Aquino also believed that the U.S. military presence was a reminder of the country’s colonial past. The Philippines was the only country in Asia that became an American colony.

In 1990, the Philippine Senate voted not to renew the Military Bases Agreement. Still, the USA offered a new treaty, which was inevitably rejected in November next year.

In June 1991, Mt. Pinatubo erupted, affecting a considerable part of the U.S. Bases facilities.

The U.S. military officially ceased operations on November 24, 1991, and the last of its personnel left the Clark Air Base and Subic Bay Naval Base in 1992.

1998, Visiting Forces Agreement

The Visiting Forces Agreement (VFA) was signed between the U.S. and President Fidel Ramos, which allowed U.S. military personnel to visit the country for training and other activities without establishing permanent U.S. military bases.

It paved the way for military exercises such as Balikatan, large-scale joint military training. There is also a VFA between the Philippines and Australia.

U.S. Bases in Subic circa 1990.

2009, China’s claim in the South China Sea

In 2009, China began doubling down on its sovereignty in the South China sea—citing its 1947 nine-dash line. It encompassed a vast area claimed by the Philippines, Vietnam, Malaysia, and Brunei.

As a result, some politicians began to push the government to reconsider welcoming back U.S. military presence without compromising sovereignty.

Juan Ponce Enrile blamed the closure of U.S. Bases in 1992

Senate stalwart and former defense minister Juan Ponce Enrile argued that the closure of the U.S. military bases hurt the country’s security and economy.

It weakened the Philippines’ position in negotiations with other countries, including China and Vietnam, over territorial disputes in the South China Sea.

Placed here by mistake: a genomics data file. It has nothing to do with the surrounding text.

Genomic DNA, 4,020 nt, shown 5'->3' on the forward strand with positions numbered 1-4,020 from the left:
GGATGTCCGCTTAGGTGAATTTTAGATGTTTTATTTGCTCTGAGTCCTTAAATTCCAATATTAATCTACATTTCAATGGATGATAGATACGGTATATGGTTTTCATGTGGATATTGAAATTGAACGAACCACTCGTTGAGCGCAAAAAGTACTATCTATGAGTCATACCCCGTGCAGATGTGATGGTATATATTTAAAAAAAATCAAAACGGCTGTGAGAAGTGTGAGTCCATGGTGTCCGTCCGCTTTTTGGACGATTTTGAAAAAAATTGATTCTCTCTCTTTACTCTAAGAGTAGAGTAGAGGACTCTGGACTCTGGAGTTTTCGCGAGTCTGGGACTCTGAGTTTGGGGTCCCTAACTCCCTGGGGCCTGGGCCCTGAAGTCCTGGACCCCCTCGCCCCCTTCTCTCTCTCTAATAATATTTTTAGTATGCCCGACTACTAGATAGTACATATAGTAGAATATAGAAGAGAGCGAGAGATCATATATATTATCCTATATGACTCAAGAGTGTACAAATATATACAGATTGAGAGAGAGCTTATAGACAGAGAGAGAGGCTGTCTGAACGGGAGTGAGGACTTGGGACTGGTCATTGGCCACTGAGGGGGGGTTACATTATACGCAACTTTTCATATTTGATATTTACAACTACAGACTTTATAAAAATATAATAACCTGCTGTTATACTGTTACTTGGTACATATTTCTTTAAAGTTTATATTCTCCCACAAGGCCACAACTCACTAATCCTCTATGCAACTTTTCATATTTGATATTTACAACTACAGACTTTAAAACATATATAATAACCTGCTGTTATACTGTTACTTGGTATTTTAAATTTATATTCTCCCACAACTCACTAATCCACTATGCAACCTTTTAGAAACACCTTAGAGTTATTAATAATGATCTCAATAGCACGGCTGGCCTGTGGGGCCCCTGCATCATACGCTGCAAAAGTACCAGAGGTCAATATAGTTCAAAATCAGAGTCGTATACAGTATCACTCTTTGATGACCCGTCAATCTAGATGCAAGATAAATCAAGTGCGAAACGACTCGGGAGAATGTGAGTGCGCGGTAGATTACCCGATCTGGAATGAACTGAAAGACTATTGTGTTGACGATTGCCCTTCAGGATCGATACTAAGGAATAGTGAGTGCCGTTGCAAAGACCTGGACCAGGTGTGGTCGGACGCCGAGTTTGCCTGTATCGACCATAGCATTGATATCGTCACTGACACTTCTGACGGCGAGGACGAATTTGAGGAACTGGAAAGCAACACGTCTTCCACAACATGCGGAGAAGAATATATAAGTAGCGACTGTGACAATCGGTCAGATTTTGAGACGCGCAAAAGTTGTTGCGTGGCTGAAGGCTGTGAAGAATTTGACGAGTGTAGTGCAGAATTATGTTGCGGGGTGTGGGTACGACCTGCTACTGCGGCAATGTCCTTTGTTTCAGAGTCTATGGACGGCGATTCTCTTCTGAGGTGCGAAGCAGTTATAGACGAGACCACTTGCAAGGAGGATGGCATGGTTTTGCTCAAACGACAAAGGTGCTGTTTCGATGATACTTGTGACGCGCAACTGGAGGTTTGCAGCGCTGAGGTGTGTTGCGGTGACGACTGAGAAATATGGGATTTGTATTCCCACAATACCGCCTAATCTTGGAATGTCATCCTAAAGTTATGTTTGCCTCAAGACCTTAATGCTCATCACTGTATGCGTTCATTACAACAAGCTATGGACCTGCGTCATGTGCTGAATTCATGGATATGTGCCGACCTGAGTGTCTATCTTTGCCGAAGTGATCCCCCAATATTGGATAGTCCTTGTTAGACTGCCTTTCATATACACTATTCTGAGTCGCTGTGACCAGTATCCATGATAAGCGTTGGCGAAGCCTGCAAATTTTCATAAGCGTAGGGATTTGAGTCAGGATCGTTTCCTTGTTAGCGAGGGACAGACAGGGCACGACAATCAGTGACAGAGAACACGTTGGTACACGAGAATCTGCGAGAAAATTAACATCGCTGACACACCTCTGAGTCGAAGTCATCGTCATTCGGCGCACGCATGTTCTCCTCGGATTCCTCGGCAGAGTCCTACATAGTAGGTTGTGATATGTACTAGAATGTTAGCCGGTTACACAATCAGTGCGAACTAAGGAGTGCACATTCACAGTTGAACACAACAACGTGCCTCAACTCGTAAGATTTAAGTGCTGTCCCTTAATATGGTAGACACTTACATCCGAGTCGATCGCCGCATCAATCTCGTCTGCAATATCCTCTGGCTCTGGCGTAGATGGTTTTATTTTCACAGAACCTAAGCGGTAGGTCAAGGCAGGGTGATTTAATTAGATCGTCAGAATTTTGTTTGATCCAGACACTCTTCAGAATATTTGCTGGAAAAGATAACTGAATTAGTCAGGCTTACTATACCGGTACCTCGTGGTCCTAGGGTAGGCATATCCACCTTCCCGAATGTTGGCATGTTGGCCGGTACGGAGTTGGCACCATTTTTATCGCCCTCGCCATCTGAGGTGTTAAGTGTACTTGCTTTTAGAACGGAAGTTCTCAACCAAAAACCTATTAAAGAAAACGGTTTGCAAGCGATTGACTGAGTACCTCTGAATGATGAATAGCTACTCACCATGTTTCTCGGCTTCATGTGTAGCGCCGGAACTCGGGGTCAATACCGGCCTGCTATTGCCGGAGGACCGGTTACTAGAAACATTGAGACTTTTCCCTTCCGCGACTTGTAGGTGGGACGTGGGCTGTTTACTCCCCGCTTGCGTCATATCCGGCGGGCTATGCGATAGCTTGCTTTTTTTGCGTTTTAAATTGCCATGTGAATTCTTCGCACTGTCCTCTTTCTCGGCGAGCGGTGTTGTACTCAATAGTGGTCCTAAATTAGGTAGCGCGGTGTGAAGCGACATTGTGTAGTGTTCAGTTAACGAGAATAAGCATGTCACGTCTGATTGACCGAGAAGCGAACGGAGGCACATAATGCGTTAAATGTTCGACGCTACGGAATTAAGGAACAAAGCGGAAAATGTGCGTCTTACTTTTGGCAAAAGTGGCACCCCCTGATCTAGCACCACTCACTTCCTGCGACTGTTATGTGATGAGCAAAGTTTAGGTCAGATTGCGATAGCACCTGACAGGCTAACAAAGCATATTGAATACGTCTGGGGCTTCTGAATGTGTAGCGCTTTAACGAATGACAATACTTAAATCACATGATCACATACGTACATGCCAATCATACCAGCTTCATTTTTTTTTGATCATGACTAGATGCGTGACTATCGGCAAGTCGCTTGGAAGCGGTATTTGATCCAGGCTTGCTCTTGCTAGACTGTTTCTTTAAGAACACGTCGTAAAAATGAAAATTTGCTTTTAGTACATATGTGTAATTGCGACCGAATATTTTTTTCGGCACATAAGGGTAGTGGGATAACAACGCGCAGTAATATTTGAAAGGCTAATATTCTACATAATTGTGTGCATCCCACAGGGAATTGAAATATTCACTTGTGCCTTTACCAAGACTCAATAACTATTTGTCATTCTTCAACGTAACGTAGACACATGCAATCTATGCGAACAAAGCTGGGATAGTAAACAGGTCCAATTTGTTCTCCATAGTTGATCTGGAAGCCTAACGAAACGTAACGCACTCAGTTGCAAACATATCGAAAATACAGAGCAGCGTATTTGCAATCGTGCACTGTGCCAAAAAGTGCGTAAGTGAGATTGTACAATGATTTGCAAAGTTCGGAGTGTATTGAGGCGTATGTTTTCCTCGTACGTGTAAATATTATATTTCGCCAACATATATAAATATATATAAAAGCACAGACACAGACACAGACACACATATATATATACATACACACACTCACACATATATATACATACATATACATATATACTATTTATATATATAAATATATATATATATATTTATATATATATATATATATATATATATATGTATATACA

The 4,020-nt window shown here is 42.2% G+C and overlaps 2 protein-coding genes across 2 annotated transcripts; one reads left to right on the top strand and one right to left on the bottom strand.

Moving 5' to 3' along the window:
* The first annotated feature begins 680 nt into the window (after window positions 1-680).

The Philippines officially renamed the portion of the South China Sea within its exclusive economic zone to the “Philippine Sea” in 2012.

2014, EDCA: VFA Supplemental Agreement

The Enhanced Defense Cooperation Agreement (EDCA) was signed as a supplemental agreement under VFA that permitted the U.S. military to rotate troops for extended stays and operate facilities on Philippine bases for both countries.

President Benigno Aquino Jr. forced to welcome back Americans

In 2014, China began land reclamation in one of the disputed Spratly Islands. They constructed an airstrip, a seaport, and a military base, forcing President Benigno Aquino Jr. to reconsider the return of the U.S. military presence.

Although EDCA faced protest, the Supreme Court ruled its constitutionality in 2016.


2020, Duterte threatens to terminate the VFA

President Rodrigo Duterte intended to terminate the VFA base agreement in January 2020. He was upset by the interference of the United States in domestic affairs—relating to his war on drugs.

At the same time, Duterte was pursuing closer ties with China for economic reasons as well as the issue of disputed islands.

However, the abrogation of the VFA was suspended six months after, upon the President’s instruction which was not disclosed.

2023, VFA-EDCA is expanded to nine locations

The growing threat of Chinese militarization in the disputed area called for an upgrade to the EDCA. From the original four agreed locations, the 2023 EDCA added five more for the joint military exercise.

Palawan East
Palawan South
Nueva Ecija
Cagayan De Oro

Like his father, President Ferdinand Marcos Jr. welcomed the expansion of the Visiting Forces Agreement and readily approved the new deal.

There are also plans to improve military facilities at Kalayaan Island in the West Philippines Sea with the help of the U.S. to strengthen the country’s presence in the area.

One of the new locations will be close to Taiwan. In the event Taiwan invasion, the Philippines will become a logistics center for a potential Indo-Pacific alliance.